Thank you again for sharing, and you are free to vent anytime you want. It makes me feel better!!! ((hug)))

  • December 22, 2010 at 11:41 am


    I understand how you feel. It does get so tiresome at times. There has been many times when I had to take a break. No reading about abuse, no talking about it. I just needed me time. Time to reflect and find some joy. It was these times that I read novels, watched black and white movies, went for walks in the park. Anything to stop thinking about it. We need US time. We are in a battle of finding the truth, accepting that truth, getting rid of the false beliefs, finding our emotions, finding our how to use our emotions…… geeeesh. I am wore out just writing about it. lol. Take time for yourself and know that you are worth it and deserve it. Then when you feel stronger and refreshed….. get back to healing. Thanks for sharing, and I understand. You are not alone. (((hug)))

  • December 22, 2010 at 11:31 am

    I have been going through similar things there are points in my life that I clearly don’t remember but other people do and I try as much as I can but I have no recollection of whatsoever. In order to cope and deal with the abuse in my life and many other traumatic events I learned to disassociate myself from life itself. And the crazy thing is for years I could not figure out why I felt so angry and numb all the time, however I know why now. I do have some good memories those memories are dear to me and on occasion a song or a certain fragrance will remind me of these good memories.

    I really just wish that I could go to sleep and wake up and be a hundred million miles from all this that I am facing. Trying to find reasons to laugh or be social is getting harder these days but I keep going forward hoping to work through this and finally be able to move forward instead of being stuck in a battle that I had did not start. Though I have had some major break thrus the past two years and that is good. I am just tired and worn out over many things though that for some reason it is more difficult for me to work through.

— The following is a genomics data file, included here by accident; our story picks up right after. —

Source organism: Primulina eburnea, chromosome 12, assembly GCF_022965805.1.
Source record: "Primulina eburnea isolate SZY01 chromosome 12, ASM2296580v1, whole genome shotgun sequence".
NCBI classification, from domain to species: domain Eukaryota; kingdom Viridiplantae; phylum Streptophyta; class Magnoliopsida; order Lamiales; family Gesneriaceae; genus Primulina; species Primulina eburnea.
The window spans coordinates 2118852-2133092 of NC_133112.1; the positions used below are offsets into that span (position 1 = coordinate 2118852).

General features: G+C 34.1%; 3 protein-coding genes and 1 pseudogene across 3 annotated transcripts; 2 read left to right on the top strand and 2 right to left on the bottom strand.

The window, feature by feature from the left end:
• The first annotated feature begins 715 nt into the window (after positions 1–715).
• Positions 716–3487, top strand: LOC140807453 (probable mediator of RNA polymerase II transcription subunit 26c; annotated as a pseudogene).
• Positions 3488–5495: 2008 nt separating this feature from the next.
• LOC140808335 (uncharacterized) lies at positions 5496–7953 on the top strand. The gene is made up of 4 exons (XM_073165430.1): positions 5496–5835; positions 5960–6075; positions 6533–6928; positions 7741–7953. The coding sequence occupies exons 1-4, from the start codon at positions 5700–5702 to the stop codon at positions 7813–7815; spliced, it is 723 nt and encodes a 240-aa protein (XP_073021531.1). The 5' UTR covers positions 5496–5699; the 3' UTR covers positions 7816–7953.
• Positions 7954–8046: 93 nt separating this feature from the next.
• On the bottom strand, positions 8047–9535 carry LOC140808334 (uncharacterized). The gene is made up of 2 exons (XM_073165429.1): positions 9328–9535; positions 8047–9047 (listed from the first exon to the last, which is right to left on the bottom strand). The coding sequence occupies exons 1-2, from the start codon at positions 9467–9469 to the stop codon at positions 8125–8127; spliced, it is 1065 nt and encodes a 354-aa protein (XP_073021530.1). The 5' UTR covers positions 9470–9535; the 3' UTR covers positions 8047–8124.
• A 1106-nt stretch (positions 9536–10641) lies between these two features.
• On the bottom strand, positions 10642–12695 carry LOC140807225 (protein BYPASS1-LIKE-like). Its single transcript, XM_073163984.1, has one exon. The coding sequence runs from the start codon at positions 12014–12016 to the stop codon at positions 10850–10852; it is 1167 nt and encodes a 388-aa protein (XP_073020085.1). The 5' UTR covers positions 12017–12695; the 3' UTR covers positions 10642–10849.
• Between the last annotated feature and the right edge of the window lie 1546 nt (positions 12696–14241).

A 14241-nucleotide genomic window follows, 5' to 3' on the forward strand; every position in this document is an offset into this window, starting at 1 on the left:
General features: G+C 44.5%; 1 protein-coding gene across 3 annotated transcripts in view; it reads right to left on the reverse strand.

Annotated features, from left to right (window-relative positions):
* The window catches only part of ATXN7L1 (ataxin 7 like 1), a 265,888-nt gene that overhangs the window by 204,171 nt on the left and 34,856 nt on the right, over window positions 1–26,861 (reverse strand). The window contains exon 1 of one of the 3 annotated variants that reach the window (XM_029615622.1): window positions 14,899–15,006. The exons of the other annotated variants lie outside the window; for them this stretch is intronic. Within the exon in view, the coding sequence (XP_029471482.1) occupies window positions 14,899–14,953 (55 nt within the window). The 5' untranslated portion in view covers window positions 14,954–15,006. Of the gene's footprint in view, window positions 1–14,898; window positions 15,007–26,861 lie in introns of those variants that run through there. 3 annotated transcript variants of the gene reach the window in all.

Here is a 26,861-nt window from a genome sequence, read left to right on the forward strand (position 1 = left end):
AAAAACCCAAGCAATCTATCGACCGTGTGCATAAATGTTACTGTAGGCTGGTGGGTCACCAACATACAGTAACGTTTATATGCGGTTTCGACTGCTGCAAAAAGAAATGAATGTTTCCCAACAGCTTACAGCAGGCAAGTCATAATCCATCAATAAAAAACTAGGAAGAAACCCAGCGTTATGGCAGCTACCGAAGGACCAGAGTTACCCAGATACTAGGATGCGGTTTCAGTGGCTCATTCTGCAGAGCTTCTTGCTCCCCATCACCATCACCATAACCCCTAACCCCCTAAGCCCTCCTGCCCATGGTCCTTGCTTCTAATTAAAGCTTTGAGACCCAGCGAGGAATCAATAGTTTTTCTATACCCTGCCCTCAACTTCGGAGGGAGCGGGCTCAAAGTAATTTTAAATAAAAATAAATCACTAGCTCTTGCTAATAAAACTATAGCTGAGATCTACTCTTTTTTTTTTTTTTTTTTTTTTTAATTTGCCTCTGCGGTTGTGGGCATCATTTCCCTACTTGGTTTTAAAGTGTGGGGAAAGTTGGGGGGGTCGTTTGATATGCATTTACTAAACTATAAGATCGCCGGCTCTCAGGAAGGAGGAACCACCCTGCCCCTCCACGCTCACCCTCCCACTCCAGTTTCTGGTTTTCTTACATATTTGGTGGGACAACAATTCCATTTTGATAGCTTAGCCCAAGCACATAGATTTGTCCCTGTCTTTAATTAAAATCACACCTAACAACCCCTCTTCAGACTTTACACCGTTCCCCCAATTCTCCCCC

• December 23, 2010 at 8:56 am


    This post was amazing, it really was just what I needed! Finding that balance has been a struggle – the good needs a little place to shine in the mire of other stuff as I heal. It’s been so strange finding those nuggets and instead of justifying them I’m trying to embrace them. There was some laughter, there were some beautiful times, there was some places of straight out joy. I want to accept them just as they are, without the dark brackets that have always seemed to diminish or isolate them.

    I’m glad you are going home, and that you found that happy place. I’m hoping one day to share my happy place, but I’m afraid it is ruined now. We’ll see – have to decide what to do about the people who are still there.

    Bright blessings and Merry Christmas!

  • December 23, 2010 at 9:05 am


    Thank you so much for your encouragement. I am glad this blog spoke to you and you understand how important it is to have balance. Even the slightest joy of a good memory overshadows the bad ones. It was hard for me to believe I had any good memories but I am glad I found some.

    Thanks again, blessings and Christmas wishes to you as well, Patty